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Thinking in C++ Vol 2 - Practical Programming
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Adaptable function objects

Standard function adaptors such as bind1st( ) and bind2nd( ) make some assumptions about the function objects they process. Consider the following expression from the last line of the earlier CountNotEqual.cpp program:

not1(bind1st(equal_to<int>(), 20))

The bind1st( ) adaptor creates a unary function object of type binder1st, which simply stores an instance of equal_to<int> and the value 20. The binder1st::operator( ) function needs to know its argument type and its return type; otherwise, it will not have a valid declaration. The convention to solve this problem is to expect all function objects to provide nested type definitions for these types. For unary functions, the type names are argument_type and result_type; for binary function objects they are first_argument_type, second_argument_type, and result_type. Looking at the implementation of bind1st( ) and binder1st in the <functional> header reveals these expectations. First inspect bind1st( ), as it might appear in a typical library implementation:

template<class Op, class T>
binder1st<Op> bind1st(const Op& f, const T& val) {
typedef typename Op::first_argument_type Arg1_t;
return binder1st<Op>(f, Arg1_t(val));

Note that the template parameter, Op, which represents the type of the binary function being adapted by bind1st( ), must have a nested type named first_argument_type. (Note also the use of typename to inform the compiler that it is a member type name, as explained in Chapter 5.) Now see how binder1st uses the type names in Op in its declaration of its function call operator:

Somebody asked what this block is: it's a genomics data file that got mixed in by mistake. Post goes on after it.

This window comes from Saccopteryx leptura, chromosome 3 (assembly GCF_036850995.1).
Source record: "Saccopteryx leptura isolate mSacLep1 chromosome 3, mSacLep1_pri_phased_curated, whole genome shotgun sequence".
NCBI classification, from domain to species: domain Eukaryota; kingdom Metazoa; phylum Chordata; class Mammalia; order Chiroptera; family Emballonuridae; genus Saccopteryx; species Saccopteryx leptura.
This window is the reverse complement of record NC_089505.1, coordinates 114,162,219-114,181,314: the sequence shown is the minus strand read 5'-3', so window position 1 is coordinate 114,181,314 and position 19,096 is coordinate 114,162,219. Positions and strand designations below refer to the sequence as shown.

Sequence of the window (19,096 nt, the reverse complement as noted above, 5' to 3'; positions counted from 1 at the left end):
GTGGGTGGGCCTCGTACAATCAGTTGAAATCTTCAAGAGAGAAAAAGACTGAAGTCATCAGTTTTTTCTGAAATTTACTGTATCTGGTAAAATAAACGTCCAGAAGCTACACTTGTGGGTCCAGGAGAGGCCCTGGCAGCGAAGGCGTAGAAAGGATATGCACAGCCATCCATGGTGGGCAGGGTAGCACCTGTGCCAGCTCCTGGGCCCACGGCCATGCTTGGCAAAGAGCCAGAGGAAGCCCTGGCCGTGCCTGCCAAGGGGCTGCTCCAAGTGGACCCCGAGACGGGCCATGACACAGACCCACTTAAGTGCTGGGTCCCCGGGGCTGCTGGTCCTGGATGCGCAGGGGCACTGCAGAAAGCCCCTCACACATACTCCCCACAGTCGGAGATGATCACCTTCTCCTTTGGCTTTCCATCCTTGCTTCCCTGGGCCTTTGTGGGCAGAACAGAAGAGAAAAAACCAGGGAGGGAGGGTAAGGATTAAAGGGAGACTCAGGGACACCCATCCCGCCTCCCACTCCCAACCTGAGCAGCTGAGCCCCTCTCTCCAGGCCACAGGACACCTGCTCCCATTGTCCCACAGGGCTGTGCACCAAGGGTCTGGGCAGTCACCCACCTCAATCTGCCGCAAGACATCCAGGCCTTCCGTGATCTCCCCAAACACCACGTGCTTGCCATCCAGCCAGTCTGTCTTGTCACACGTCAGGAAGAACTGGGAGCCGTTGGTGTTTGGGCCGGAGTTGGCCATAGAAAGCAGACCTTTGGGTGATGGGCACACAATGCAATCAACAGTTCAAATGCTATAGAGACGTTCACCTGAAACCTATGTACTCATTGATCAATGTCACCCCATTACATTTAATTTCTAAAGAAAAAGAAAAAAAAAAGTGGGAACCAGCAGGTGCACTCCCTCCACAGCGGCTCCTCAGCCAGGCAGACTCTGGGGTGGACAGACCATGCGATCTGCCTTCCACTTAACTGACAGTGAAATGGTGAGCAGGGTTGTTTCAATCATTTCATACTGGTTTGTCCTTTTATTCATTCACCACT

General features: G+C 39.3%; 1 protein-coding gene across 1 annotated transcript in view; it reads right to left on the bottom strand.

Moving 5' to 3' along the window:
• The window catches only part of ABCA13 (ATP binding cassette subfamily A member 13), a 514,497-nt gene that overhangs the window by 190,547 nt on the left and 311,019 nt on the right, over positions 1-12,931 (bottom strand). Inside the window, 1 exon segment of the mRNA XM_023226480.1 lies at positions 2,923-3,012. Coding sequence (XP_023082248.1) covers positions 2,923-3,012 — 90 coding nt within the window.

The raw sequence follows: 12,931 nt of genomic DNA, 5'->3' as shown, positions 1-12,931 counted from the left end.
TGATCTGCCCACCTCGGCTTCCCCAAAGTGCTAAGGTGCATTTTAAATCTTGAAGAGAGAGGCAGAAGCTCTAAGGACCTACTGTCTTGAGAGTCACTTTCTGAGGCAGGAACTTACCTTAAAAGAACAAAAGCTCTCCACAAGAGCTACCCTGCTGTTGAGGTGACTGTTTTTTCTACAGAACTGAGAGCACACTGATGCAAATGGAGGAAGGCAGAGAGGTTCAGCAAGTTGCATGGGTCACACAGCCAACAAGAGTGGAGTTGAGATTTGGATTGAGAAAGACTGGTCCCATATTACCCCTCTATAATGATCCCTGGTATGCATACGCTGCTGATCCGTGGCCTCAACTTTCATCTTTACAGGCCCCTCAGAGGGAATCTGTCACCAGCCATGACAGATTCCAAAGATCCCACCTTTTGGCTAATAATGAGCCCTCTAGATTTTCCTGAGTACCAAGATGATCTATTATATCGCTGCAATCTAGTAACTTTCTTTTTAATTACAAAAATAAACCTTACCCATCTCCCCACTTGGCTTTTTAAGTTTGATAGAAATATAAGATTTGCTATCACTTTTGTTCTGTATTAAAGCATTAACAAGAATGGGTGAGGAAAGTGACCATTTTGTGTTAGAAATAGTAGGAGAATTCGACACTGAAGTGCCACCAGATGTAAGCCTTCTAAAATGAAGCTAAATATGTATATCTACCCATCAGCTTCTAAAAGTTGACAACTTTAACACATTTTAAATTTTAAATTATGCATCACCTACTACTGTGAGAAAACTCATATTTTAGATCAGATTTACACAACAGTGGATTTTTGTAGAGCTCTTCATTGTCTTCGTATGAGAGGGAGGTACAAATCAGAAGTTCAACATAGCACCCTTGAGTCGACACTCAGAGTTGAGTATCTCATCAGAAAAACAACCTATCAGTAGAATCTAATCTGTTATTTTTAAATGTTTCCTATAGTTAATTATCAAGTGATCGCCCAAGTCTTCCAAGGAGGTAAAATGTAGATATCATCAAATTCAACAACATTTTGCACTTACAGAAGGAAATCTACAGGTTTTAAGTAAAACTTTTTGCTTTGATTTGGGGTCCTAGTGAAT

// Inside the implementation for binder1st<Op>
typename Op::result_type
operator()(const typename Op::second_argument_type& x)

Function objects whose classes provide these type names are called adaptable function objects.

Since these names are expected of all standard function objects as well as of any function objects you create to use with function object adaptors, the <functional> header provides two templates that define these types for you: unary_function and binary_function. You simply derive from these classes while filling in the argument types as template parameters. Suppose, for example, that we want to make the function object gt_n, defined earlier in this chapter, adaptable. All we need to do is the following:

class gt_n : public unary_function<int, bool> {
int value;
gt_n(int val) : value(val) {}
bool operator()(int n) {
return n > value;

All unary_function does is to provide the appropriate type definitions, which it infers from its template parameters as you can see in its definition:

template<class Arg, class Result> struct unary_function {
typedef Arg argument_type;
typedef Result result_type;

These types become accessible through gt_n because it derives publicly from unary_function. The binary_function template behaves in a similar manner.

Thinking in C++ Vol 2 - Practical Programming
Prev Home Next

   Reproduced courtesy of Bruce Eckel, MindView, Inc. Design by Interspire